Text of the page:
Going to Morocco and living for that very short time in the country was in many ways an eye opener.

Nobody doubts that water is one of the world ฬs most precious natural resources
People in Morocco gave a high value to the water, to every drop of it – not because it hadn’t rained and there was lack of it,ย  in fact we got rain and all the fields were nice and green and people told us that the last year has been blessed with plenty of rain. People have the correct awareness of the fact that without water, without clean water, the humankind would not survive.

The water is so precious that it cannot belong to us, to the single individuals. We are all guests of this Planet.

Items have a second life, in this case an old tire was used to give a drink to the donkeys

Items have a second life, in this case an old tire was used to give a drink to the donkeys


For the three of us who followed the rules/principles of the sustainable tourism it was not difficult adapt ourselves, and I believe that we did all we could to respect the way of living of the locals, and contribute to the local economy. We stayed in a village, had several meals there, we bought the local products from the source, we didn’t waste food nor water in any way, etc.

the tops of old oil barrels became basins to hand wash clothes

the tops of old oil barrels became basins to hand wash clothes and an old tire became a great bucket


basins made from oil or paint barrels

One day (of the two and a half days we spent there), we were introduced to an old man who sold water. He had a bag, I believe it was leather or something like that, connected to a brass thing with holes, similar to a rain shower head, and two small brass bowls. You could buy water using the bowls as a water unit. He didn’t sell it by the gallon, he sold it by the bowl. EVERY SINGLE DROP WAS PRECIOUS.

the old man who sold water. Hopefully I will meet him again in October, Inshallah!

the old man who sold water. Hopefully I will meet him again in October, Inshallah!

Just like for the water, we noticed that many items had a second life. I loved that. I bought a beautiful handbag made from a big old fashioned rice bag inside and jute from a coffee sac outside. I love it.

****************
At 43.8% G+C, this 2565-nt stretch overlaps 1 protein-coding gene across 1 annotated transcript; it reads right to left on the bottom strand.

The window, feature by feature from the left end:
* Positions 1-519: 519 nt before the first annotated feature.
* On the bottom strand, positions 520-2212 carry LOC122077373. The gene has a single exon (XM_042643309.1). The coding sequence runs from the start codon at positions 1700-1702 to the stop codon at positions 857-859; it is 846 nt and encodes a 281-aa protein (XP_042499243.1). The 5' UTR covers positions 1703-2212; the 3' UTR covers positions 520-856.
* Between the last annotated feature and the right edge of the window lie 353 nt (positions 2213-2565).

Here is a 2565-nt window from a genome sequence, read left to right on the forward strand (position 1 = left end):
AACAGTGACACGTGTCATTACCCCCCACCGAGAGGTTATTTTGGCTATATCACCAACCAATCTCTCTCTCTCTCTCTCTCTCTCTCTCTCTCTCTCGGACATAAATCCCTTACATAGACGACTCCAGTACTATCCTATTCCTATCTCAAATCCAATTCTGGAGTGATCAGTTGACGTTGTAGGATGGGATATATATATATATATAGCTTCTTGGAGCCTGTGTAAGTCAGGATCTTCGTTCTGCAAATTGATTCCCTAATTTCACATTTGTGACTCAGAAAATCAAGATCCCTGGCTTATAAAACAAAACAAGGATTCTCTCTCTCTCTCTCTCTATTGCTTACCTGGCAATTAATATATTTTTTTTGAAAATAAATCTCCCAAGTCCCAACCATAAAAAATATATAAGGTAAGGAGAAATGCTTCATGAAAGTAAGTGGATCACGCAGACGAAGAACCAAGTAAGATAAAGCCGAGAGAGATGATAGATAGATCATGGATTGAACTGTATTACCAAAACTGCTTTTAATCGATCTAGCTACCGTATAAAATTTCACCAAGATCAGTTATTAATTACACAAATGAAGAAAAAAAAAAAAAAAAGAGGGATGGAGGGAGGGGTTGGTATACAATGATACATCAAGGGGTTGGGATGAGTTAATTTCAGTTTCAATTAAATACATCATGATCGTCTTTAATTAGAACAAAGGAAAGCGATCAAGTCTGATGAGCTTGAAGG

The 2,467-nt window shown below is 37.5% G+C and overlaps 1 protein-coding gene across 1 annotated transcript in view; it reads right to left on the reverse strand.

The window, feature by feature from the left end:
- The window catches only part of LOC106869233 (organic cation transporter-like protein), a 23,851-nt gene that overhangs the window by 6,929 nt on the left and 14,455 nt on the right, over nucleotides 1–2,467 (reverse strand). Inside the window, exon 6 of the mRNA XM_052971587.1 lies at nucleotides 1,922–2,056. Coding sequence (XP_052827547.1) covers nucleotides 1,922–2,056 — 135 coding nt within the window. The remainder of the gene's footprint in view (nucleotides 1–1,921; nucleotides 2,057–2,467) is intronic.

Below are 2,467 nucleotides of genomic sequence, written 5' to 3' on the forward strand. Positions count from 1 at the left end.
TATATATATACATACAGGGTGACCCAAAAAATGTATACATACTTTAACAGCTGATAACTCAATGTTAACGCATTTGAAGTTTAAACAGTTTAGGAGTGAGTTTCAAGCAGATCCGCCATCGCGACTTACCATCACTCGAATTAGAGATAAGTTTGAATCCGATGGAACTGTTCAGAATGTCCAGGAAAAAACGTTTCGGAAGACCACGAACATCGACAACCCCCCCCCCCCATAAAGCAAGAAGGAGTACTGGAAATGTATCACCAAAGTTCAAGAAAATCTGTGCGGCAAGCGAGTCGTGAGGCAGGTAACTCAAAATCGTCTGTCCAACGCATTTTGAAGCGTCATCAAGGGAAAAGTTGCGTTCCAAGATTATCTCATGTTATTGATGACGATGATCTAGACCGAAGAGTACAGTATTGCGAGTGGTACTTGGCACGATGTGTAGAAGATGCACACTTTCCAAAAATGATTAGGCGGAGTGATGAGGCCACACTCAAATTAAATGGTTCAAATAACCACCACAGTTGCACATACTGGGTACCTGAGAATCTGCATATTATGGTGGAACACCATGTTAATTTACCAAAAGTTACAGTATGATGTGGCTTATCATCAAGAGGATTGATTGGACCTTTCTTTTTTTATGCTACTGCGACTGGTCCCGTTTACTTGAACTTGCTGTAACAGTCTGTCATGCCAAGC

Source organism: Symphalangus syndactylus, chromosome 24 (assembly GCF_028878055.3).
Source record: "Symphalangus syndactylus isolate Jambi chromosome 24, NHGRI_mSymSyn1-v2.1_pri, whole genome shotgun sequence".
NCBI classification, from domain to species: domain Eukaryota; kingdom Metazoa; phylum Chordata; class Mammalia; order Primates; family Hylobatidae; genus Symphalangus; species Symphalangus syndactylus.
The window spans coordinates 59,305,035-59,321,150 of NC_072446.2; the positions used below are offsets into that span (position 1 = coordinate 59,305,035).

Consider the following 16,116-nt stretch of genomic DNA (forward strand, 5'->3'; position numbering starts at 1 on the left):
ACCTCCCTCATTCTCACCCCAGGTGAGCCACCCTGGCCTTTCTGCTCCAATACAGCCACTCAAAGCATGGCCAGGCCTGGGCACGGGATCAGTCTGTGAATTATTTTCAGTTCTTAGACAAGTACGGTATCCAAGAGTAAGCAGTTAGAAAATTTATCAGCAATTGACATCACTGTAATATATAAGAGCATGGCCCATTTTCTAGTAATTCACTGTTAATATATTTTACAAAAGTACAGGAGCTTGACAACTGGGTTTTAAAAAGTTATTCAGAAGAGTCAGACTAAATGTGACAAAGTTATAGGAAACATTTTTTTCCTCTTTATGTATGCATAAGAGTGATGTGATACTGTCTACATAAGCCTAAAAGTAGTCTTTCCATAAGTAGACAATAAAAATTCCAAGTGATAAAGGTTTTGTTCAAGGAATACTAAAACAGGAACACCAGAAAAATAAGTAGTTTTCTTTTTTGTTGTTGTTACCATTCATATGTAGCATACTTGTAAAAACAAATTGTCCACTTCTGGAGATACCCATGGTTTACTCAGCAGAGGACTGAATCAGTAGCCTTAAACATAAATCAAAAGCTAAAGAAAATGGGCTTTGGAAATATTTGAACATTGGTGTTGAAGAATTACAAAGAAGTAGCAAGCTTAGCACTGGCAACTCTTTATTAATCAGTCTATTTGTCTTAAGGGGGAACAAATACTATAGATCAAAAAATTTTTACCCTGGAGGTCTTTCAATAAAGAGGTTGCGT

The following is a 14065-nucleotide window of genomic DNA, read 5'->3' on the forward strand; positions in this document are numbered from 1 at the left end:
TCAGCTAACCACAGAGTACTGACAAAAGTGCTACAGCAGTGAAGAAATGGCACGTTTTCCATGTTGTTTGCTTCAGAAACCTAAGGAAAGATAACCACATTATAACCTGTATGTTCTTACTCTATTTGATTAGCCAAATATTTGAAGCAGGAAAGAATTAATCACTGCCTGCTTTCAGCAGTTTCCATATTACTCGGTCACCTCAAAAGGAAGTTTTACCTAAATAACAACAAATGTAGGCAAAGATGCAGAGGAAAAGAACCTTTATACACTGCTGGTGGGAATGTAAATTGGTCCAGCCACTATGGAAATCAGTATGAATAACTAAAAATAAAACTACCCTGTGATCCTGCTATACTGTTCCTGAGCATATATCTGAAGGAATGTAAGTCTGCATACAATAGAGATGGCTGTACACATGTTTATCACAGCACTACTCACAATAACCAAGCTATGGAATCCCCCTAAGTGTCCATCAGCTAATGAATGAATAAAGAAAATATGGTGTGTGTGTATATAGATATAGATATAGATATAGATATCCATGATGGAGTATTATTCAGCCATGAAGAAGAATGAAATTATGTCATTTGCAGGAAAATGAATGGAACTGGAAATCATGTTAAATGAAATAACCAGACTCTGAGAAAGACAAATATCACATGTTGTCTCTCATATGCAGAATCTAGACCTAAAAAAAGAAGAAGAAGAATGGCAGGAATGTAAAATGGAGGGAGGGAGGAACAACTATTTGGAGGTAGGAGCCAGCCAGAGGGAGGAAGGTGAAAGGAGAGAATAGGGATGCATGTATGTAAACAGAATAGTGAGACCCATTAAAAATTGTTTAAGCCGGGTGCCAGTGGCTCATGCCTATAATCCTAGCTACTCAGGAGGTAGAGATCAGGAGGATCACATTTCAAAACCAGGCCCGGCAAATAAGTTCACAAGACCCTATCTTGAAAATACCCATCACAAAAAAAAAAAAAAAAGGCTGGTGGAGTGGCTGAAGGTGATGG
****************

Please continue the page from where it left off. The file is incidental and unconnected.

There were so many examples of that, and some were really smart looking.

We returned home with a new awareness. We see things now with different eyes. We should never take anything for granted.

More about this in a previous post:

Our first lunch in Morocco

I must say that we always had very good food, in Morocco. I don’t eat meat, but there were so many tipes of vegetables tajines, and the girls had meat during our first lunch in Morocco – in the place where I shot the photos you see in this post.

we had our first lunch in Morocco @ this place

we had our first lunch in Morocco @ this place

We were the only women there. We sat in the far corner, with our guides Ayoub and Abdelghani, and we enjoyed the food, and the company. People would give us quick glances, a guy who played music came to us for a tip, and we had our first mint tea there – in that place where you could take pieces of meat or vegetables and get someone to cook them for you, just outside the door. We ate with our hands, we felt deeply the word “sharing”. Sharing food. Eating literally from the same plate. Drinking a fabulous mint tea, after the tea ritual was done by Abdelghani.

We felt blessed to be able to live the country from inside, with a panoramic view over the farmers community. We were spiritually part of it all, then and there.

our first lunch, or at least part of it

our first lunch, or at least part of it

Loaded with fun

Interesting how those three days in Morocco were so full of emotions, how in such a short time we shot some of our best photos ever.
No, it was not the “wormwood” tea, no kidding, it was our own energy, which instead of decreasing after our 12 long days of photo adventure, which had started in Spain, was still increasing in the last days, in Morocco. We felt good, we worked/walked a lot, we laughed so much that I don’t remember doing so since I was a teenager. We were happy.
We were also tired at times, specially since we were slightly sleep deprived ๐Ÿ˜‰ due the fact that in Spain we arrived late at night and still had to cook, do the laundry and download photos, and we left early in the morning every day, and in Morocco because we went to so many places and shot so many photos that it took us forever to download and backup everything!